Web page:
I’ll never, for the rest of my life, forget seeing the 14th Dalai Lama in McLeod Ganj, India, his home in exile.
I knew the Dalai Lama was coming when the photographers stood and the huddled Tibetans stooped lower.
Murmuring hushed. From my front-row seat, I first saw his entourage of very watchful bodyguards with short-stock AK-47s; they scanned the crowd nervously enough to even make me nervous.
And then he came. Tenzin Gyatso, the 14th Dalai Lama and most respected voice of peace in this insane world.
The silly smile on his face made me relax. Waving gleefully to the crowd, he passed by a few meters from me. I could see the spark in his eye from where I sat and felt the excited energy of the Tibetans vibrating around me. To say they dearly love their spiritual leader is an understatement.
Click. Life dream realized in a brief instant. Then he was gone.
[No photography was allowed, so you get random Tibetan-related images I shot]
The 14th Dalai Lama was hurried up the stairs in a flourish of robes to his seat in the temple. For the duration of the teachings, he appeared only as an image on the large TV screen above me. The Tibetans began their prostrations, the monks read scriptures, and all the foreigners began fiddling with their radios and iPods to find the English translation channel.
Although the Dalai Lama speaks English when traveling, he gives talks while home in McLeod Ganj, India, in his native tongue so that the Tibetans get the full benefit.
They deserve it. Many of the refugees sat around me lost family members and sacrificed appendages to frostbite while crossing high-altitude passes for a month to walk here — all in an effort to escape the Chinese occupation. I can complain about my hellish, rattling night bus from Delhi, but these elderly people walked across the Himalayas to sit where I was sitting. Unlike the Westerners, they weren’t here to update Facebook statuses with bragging rights; they were here because their lives depended on it.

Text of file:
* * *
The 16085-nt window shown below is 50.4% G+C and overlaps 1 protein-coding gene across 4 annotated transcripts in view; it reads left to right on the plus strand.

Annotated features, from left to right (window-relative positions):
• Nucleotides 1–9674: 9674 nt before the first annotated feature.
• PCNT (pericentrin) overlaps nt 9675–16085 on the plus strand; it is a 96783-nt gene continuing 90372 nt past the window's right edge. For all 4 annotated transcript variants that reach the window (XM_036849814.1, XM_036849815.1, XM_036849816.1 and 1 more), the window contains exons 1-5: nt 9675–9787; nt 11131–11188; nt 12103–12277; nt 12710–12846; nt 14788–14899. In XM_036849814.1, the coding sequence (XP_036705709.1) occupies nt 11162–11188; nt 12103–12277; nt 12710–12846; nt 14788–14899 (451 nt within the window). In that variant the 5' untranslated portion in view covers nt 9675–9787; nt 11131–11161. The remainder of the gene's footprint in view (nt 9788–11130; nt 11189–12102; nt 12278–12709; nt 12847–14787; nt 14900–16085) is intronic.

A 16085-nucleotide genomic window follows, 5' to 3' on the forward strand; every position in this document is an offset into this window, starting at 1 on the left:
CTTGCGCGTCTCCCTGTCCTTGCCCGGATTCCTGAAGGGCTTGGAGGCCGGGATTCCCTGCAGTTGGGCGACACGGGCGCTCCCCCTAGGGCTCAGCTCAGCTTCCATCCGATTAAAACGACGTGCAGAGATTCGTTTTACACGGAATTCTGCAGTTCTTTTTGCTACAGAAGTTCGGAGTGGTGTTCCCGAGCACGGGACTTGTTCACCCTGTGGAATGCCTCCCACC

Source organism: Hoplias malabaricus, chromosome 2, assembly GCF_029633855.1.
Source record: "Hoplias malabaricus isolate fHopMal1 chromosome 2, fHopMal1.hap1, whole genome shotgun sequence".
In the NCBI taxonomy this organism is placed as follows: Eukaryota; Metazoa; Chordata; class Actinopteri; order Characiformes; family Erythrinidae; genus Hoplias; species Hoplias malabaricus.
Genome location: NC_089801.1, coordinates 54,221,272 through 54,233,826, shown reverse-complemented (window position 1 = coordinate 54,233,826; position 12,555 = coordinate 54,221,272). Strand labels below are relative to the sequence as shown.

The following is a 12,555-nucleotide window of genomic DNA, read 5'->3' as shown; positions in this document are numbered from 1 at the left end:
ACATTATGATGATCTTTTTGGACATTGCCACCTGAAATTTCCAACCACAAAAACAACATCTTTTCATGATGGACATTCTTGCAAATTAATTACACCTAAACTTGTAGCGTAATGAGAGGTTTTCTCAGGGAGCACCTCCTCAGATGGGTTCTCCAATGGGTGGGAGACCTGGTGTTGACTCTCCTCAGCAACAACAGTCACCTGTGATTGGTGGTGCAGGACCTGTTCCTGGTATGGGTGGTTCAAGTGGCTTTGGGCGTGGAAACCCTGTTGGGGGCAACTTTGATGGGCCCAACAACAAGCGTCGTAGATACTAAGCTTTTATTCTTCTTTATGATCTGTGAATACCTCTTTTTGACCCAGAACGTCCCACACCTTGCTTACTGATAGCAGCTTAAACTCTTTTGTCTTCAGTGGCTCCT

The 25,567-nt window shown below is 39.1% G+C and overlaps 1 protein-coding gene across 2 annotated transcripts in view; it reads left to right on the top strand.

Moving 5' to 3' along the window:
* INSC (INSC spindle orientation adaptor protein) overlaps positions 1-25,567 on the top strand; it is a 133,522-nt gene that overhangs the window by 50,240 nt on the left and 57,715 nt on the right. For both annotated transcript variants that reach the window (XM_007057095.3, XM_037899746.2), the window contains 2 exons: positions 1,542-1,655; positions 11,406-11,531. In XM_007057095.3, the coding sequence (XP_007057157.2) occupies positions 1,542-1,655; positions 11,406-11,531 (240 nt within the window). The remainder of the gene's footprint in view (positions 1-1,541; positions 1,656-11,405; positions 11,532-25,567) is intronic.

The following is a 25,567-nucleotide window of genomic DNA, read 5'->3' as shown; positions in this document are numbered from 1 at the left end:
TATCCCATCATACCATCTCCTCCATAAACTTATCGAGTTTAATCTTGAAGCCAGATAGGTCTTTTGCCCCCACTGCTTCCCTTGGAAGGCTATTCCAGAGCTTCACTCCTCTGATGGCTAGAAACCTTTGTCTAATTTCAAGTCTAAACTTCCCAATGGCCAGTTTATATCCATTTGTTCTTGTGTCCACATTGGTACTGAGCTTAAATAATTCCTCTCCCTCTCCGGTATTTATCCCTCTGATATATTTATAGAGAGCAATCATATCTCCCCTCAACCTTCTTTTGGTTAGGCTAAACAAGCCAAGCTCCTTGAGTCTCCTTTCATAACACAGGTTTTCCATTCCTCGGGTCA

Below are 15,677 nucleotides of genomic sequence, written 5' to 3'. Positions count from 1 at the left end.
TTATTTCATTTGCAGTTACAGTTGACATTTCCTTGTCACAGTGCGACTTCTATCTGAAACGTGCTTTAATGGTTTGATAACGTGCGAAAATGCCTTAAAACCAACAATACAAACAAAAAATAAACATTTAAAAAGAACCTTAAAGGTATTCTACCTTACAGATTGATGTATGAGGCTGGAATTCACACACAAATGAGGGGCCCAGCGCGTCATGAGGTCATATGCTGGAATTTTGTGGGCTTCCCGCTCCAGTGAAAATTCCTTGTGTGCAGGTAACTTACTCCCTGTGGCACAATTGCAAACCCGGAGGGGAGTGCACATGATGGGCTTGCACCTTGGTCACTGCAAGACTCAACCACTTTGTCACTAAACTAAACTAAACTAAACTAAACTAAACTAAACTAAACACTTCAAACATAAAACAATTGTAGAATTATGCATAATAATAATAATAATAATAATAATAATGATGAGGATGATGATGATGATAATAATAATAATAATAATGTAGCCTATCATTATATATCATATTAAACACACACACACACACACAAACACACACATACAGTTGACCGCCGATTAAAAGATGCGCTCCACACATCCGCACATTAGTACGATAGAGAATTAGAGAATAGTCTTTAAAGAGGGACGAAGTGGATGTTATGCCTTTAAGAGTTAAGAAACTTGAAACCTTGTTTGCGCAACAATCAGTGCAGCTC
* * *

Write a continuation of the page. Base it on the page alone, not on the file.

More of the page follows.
- If you’re interested in the fate of the Tibetans, here’s their sad-but-true story I learned while in McLeod Ganj: Free Tibet.
The sun-weathered faces of the older Tibetans each contained a road map of life-experience lines that burst forward when they smiled.
I hardly call myself a Buddhist, but being in the presence of a human who has overcome what he has — and can still smile about it — was overwhelmingly inspiring. You can’t help but want to be a better person. At the age of 15 the Dalai Lama was given rule over Tibet; millions of lives he cared about very much depended upon his every decision.
The 14th Dalai Lama cringes when worms and insects are harmed. How this man – yes, he’s a human being – can still smile while knowing that fellow monks are burning themselves to raise awareness about Tibet is beyond my scope of understanding.
And not only smile, but giggle infectiously. Every now and then he would crack a joke in English and no matter how hard you tried to remain serious, you had to laugh too. The 77-year-old man is high on life.
And he’s busy.
Unless you’re a newly arrived Tibetan, getting a private audience with the Dalai Lama is damn near impossible, as it should be. Why should backpackers get to tie up this man’s time when heads of state and limping refugees – he personally sees every Tibetan that makes it alive to Mcleod Ganj – are waiting in the queue?
Being able to see the Dalai Lama at home, in such a small setting, was a true honor and something that I’ll remember if and when I’m ever his age. In fact, he has already hinted that he may be the last of the Dalai Lamas. Or if he doesn’t have a successor, that the next Dalai Lama may be someone born outside of Tibet — and perhaps the first female Dalai Lama.
With much controversy, he attests that the Dalai Lama will not be born in any country still controlled by China. The Chinese claim that their bureaucrats get to select the next Dalai Lama.
That means that one of your kids, including your daughter, has the potential to be recognized one day as the 15th Dalai Lama. Good luck.
Seeing the 14th Dalai Lama may have been a once-in-a-lifetime opportunity and I approached it that way. Future travelers may not have the same opportunity I was given on a sunny October day.